H2B (Named Beneficiaries) $460 $715 $255 55%
L-1 $460 $805 $345 75%
O-1 $460 $705 $245 53%
H2A (Unnamed Beneficiaries) $460 $415 -$45 -10%
H2B (Unnamed Beneficiaries) $460 $385 -$75 -16%


The final rule will also impact Immigrant Visa processes for all category types, including employment-based petitions.

Immigrant Visa and Adjustment of Status Applications

While most fees for employment-based processes will increase, the fees for employment-based immigrant visa petitions will decrease by 21% from $700 to $555.

Through the final rule, USCIS will end its longstanding practice of bundling the fees for interim benefits.  Currently, the Adjustment of Status (or “green card”) application fee is $1,225, which includes the biometrics fee, Employment Authorization Document (EAD), and Advanced Parole (AP) applications, as well as subsequent renewals of the EAD and AP while the Adjustment of Status remains pending.  Under the new scheme, the total fee of an adjustment of status application package more than doubles to $2,270, and applicants will be required to pay fees of $550 and $590, for EAD and AP renewal applications, respectively.  It remains unclear whether those who filed an adjustment application prior to October 2, 2020 must pay the new fees for the EAD and AP renewal applications.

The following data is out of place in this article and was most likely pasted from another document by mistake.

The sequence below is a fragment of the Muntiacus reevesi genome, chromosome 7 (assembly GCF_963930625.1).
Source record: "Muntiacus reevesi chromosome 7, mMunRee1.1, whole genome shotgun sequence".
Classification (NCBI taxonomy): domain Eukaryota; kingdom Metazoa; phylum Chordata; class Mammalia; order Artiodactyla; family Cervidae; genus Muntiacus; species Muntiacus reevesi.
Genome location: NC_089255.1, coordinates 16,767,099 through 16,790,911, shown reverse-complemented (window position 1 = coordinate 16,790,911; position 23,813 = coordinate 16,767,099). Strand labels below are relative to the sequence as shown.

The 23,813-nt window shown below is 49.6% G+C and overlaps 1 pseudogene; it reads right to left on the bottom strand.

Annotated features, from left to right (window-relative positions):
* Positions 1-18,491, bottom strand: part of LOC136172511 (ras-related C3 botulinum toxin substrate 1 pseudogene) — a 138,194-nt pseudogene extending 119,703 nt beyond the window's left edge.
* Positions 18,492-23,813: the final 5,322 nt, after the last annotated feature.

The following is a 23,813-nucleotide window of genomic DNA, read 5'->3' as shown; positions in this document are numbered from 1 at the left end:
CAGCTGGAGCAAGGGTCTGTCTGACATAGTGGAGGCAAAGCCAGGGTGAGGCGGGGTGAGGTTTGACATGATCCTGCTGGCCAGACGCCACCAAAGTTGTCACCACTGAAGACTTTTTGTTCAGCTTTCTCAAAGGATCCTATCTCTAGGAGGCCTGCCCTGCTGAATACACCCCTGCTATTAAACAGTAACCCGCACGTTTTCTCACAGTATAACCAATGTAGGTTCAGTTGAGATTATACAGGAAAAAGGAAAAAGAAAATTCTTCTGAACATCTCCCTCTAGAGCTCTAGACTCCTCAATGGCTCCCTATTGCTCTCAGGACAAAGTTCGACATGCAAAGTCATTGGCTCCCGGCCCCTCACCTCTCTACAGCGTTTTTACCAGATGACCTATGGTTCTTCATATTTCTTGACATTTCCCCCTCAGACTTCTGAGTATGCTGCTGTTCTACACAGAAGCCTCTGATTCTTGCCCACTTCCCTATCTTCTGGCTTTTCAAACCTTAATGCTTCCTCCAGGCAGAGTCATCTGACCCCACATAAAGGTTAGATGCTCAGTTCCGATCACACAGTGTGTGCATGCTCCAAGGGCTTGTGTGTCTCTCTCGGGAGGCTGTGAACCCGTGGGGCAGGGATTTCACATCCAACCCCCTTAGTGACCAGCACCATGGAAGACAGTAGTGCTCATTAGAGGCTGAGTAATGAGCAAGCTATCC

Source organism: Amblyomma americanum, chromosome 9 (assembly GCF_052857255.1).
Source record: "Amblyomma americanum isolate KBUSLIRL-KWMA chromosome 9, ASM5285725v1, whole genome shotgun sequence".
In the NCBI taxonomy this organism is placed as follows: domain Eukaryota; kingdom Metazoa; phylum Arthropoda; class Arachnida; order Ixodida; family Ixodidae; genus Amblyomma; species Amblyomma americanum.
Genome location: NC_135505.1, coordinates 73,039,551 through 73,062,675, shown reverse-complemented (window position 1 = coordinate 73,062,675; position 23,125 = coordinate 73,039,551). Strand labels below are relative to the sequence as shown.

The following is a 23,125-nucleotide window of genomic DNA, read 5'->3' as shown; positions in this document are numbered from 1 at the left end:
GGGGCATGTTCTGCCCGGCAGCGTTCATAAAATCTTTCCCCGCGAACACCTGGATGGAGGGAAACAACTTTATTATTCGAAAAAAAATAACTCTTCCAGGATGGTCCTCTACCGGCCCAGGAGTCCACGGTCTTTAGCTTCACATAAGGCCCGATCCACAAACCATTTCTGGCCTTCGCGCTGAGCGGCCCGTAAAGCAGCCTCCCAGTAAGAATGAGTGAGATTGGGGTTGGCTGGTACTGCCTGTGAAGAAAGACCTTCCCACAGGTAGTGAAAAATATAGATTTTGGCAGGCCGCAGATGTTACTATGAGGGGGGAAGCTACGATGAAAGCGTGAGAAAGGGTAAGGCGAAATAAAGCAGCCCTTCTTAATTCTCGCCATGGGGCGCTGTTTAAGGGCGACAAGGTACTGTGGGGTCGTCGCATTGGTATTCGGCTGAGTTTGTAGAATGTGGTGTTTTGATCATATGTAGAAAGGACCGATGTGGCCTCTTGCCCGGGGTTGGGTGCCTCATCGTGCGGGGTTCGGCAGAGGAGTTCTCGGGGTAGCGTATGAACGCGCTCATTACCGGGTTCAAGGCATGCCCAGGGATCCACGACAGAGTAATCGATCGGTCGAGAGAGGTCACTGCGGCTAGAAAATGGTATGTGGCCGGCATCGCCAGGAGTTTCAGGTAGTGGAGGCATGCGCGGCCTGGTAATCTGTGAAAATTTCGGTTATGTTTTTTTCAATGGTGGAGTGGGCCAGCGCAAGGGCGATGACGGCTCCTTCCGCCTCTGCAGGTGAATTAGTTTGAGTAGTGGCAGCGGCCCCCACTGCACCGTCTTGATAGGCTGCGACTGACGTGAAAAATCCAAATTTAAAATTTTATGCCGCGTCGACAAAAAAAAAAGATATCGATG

Presently, children under the age of 14 benefit from a reduced adjustment of status fee of $750, if they apply with a parent.  This benefit will cease to exist under the new rule, requiring these young applicants to pay the new fee of $1,130.